'Morsi detained by the military': Muslim Brotherhood, army reports
An image grab taken from a video released by the Muslim Brotherhood Office shows ousted Egyptian president Mohamed Morsi speaking on July 3 (Muslim Brotherhood Office / AFP)
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Egypt’s ousted president Mohammed Morsi is currently being detained at a military facility for “preventative” measures, military and Muslim Brotherhood sources have been quoted as saying early Thursday.
Morsi was detained along with senior aides after issuing a defiant call for supporters to protect his elected “legitimacy”, in a recorded speech hours after the military announced he had been ousted Wednesday, according to AFP news agency.
A senior army official speaking to AFP Morsi “is being held preventively for final preparations,”, suggesting Morsi may face formal charges over accusations made by his opponents.
“We had to confront it at some point, this threatening rhetoric,” the military official said.
“He succeeded in creating enmity between Egyptians,” the official said.
Meanwhile, officials from the Muslim Brotherhood, from which Morsi hails, also confirmed to Reuters news agency the toppled president is being held the authorities.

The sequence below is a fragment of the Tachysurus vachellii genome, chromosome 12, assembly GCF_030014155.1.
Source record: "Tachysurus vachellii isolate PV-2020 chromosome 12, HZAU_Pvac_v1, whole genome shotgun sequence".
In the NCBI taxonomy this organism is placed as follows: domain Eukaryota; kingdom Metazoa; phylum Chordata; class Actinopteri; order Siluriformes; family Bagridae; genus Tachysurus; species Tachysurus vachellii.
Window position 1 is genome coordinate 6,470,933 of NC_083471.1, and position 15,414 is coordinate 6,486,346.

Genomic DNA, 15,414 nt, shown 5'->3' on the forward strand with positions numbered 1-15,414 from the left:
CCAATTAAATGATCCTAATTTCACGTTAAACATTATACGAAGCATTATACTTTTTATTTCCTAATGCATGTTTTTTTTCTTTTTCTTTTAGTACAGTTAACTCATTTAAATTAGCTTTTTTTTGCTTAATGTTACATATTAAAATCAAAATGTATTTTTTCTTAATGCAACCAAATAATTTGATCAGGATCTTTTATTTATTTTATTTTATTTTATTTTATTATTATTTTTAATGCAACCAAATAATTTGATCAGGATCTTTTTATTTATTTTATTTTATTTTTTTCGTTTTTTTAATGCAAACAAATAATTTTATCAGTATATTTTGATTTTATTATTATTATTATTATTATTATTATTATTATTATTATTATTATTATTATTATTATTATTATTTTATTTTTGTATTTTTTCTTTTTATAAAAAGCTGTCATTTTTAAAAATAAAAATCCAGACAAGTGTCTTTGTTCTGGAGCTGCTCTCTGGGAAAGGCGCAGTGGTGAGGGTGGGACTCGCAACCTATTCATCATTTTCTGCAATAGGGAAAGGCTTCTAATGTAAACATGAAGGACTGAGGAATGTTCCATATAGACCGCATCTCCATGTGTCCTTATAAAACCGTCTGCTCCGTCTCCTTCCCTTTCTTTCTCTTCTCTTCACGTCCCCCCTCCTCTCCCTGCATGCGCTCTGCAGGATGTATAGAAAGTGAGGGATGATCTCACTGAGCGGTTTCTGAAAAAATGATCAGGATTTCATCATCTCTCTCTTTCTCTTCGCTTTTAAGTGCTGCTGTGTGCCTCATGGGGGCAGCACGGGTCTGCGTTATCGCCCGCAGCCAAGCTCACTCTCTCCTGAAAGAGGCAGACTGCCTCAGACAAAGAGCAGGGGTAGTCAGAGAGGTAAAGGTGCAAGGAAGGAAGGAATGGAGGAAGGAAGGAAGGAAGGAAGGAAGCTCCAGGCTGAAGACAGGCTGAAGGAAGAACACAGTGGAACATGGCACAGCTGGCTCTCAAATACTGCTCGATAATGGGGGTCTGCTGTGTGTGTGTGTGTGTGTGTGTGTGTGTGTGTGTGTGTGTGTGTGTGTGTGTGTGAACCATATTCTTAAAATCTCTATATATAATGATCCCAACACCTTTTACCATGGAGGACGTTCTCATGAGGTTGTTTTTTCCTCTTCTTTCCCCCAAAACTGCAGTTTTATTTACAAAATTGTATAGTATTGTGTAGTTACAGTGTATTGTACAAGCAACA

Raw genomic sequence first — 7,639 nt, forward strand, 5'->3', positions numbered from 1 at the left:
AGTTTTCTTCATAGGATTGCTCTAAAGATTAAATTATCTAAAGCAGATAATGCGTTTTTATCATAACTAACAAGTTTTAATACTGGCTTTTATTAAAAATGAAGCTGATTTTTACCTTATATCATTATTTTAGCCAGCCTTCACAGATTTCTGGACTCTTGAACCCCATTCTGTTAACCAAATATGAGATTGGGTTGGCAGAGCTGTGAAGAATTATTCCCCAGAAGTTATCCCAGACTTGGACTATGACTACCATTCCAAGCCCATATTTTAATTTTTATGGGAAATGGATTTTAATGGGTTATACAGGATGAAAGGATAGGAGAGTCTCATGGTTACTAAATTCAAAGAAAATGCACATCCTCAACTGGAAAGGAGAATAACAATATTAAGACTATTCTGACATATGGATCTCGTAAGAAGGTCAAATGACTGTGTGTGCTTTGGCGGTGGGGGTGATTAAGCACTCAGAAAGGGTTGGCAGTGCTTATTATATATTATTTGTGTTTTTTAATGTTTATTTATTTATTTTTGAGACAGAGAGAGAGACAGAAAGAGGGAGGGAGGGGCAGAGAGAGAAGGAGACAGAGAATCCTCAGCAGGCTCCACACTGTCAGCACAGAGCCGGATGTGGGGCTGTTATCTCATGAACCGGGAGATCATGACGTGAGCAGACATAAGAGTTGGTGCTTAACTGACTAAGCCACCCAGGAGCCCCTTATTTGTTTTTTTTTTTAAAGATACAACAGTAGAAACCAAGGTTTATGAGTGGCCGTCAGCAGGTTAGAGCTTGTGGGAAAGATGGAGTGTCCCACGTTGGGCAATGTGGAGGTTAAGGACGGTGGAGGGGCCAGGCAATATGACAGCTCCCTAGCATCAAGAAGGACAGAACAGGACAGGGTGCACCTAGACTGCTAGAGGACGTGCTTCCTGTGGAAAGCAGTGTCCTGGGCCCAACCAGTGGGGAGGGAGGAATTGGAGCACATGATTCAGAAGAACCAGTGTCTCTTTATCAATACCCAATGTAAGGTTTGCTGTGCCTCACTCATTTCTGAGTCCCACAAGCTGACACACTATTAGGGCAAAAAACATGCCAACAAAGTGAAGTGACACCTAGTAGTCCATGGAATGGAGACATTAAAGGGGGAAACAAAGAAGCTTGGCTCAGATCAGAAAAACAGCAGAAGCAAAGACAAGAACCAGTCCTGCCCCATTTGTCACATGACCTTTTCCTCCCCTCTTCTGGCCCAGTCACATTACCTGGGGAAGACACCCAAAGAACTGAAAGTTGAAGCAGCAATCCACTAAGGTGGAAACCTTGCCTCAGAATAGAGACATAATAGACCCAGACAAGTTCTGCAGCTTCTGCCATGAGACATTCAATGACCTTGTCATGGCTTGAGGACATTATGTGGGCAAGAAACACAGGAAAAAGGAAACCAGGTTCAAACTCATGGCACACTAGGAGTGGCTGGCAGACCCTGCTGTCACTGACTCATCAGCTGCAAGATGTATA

Ahmed Aref, the Brotherhood spokesman, said both Mursi and Essam El-Haddad, a senior aide, were being held but he did not know where.
“Mursi and the entire presidential team are under house arrest in the Presidential Republican Guards Club,” Gehad El-Haddad, the son of a top Mursi aide, told AFP.
Haddad’s father, Essam El-Haddad, widely seen as Mursi’s right-hand man, was among those held, he added.
The Egyptian authorities arrested on Wednesday two high-ranking Muslim Brotherhood officialsclose to Morsi, security officials told AFP.
Saad al-Katatmi, chief of the Freedom and Justice Party – which is the political arm of the Brotherhood – and Rashad Bayoumi, who is deputy head of the Islamist movement were reportedly taken into custody.
Also, according to Egypt’s Al-Ahram, arrest warrants have been issued for 300 members of the Muslim Brotherhood.
At least 50 people were killed in clashes in the days leading to massive protests on June 30 calling for his departure.
Among them, at least five people were killed when opponents and supporters of Egypt’s deposed president clashed after the army announced his removal.
That prompted the army to issue the president a 48-hour ultimatum to find an agreement with the protesters.
Morsi has been summoned for questioning by a court over his escape, along with other inmates, from prison during the revolt that overthrew his predecessor Hosni Mubarak in 2011.
The military official suggested to AFP that the former leader may now be charged by prosecutors in the case.
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